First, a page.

A late April afternoon, a man wearing a suit sits in an almost empty seminar room located in a downtown Toronto convention centre. Real World Linux, a conference dedicated to the Linux operating system (OS), is winding down.
The man in the suit has just heard a presentation from an IBM Corp. representative talking about financial services firms flocking to Linux, the high-profile open-source OS that has grabbed headlines over the better part of a decade as a possible successor to Windows as the OS king.
An IT-minded executive for a large Canadian financial services firm — a player in the national capital equity market and something of a trading nexus for Canadian companies’ stock (the interviewee requested anonymity for himself and his company) — the man in the suit is skeptical of Linux. His workplace doesn’t use the operating system, and it probably won’t do so soon.
He says Linux still seems somewhat immature. He notes the lack of tools and applications available for it. He wonders about the intellectual property (IP) debate surrounding the OS. “I came to one of the seminars here yesterday, a lawyer talking about the legal implications,” says the man in the suit. “He basically couldn’t finish his presentation because he raised [IP] issues between himself and people in the audience who disagreed with what he was saying… I was under the impression that the legal implications of [open-source software] were relatively well known. But apparently they aren’t. Nobody in the room could agree. That kind of scared me.”
That he sits practically alone in this seminar room indicates not only that the conference is almost over and most people have left. It may as well represent the suited man’s opinion and where it stands in relation to what some other people say about Linux. Judging by surveys, analyst reports and vendor-speak on the matter, it seems he’s practically alone in thinking this open-source stalwart isn’t ready for prime time.
According to Bob Young, co-founder of Red Hat Inc., a Linux distributor in Raleigh, N.C., the financial services sector is bullish about the OS. “These are companies [from which] outfits like IBM and Red Hat are earning hundreds of millions of dollars.”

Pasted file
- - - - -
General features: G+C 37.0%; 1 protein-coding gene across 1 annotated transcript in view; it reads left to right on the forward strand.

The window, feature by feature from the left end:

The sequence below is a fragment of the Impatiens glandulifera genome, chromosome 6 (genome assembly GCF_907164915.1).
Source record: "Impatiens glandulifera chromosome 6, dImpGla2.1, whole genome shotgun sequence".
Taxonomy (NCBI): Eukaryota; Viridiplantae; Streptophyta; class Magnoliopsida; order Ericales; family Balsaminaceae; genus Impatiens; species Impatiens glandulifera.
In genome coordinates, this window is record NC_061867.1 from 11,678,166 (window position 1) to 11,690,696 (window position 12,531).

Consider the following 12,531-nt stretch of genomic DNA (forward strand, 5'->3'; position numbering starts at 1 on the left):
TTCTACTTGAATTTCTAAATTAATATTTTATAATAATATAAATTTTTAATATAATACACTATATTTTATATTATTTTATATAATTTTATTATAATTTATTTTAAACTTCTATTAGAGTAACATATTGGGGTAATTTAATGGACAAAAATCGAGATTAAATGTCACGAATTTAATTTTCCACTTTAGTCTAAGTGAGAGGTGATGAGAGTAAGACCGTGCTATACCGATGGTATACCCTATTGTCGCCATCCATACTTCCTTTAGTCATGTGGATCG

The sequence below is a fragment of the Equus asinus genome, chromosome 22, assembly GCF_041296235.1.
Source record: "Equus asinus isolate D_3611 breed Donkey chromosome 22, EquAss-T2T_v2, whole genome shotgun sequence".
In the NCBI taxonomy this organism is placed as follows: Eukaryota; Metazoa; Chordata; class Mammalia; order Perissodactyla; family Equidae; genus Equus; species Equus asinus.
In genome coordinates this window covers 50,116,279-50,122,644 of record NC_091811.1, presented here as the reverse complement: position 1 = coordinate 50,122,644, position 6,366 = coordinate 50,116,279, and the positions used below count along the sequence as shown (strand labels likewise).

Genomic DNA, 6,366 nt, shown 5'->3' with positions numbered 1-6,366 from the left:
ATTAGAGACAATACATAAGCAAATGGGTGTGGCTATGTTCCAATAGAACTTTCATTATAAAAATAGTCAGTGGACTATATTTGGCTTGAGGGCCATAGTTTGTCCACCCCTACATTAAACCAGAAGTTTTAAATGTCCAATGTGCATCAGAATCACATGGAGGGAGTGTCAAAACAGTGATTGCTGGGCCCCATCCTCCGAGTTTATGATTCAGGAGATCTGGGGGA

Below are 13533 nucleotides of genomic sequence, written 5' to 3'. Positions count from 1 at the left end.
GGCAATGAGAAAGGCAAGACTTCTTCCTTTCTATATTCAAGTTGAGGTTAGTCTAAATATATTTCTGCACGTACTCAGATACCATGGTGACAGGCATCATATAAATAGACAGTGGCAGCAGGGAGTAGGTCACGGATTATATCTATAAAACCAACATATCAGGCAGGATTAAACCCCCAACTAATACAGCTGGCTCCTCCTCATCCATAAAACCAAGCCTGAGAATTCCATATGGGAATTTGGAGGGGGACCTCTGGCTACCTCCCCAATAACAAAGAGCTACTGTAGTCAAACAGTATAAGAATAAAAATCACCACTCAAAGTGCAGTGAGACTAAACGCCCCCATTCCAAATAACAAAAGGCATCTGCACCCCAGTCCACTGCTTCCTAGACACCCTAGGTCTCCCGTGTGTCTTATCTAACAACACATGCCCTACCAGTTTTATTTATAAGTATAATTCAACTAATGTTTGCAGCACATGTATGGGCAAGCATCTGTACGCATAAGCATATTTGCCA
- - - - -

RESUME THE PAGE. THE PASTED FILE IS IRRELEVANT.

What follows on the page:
The Canadian Advanced Technology Alliance (CATA) says all sorts of businesses are boarding the open-source bandwagon. In a survey the group learned that nine out of 10 companies in this country “include open source in their planning.”
Warren Shiau, research manager for the software research program at IDC Canada Ltd. in Toronto, says Linux is the right choice for companies looking for a way out of vendor lock-in. “There are certain areas within financial services where Linux would look to be a logical platform for people to move to, especially in shops that have big Unix back ends.”
Given such confidence in open-source systems, one may well wonder, is the man in the suit overly cautious? Is his company going to miss an opportunity to get out of software-vendor control? Are his concerns valid, a bellwether for other financial services firms eyeing Linux for their own shops?
The truth, of course, is that some financial companies may be benefiting from Linux usage, but that’s not to say the OS is flawless. According to industry insiders and observers, there are certain aspects of the OS that must be kept in mind.
Louis Cyr is vice-president, Quebec region and infrastructure services at ING Insurance Company of Canada, a property and casualty insurance provider headquartered in Montreal. Cyr was skeptical of Linux when he first considered it a couple of years ago. Nonetheless, these days ING owns an IBM zSeries running Suse Linux AG’s version of the OS. This mainframe computer supports all of ING’s Web sites.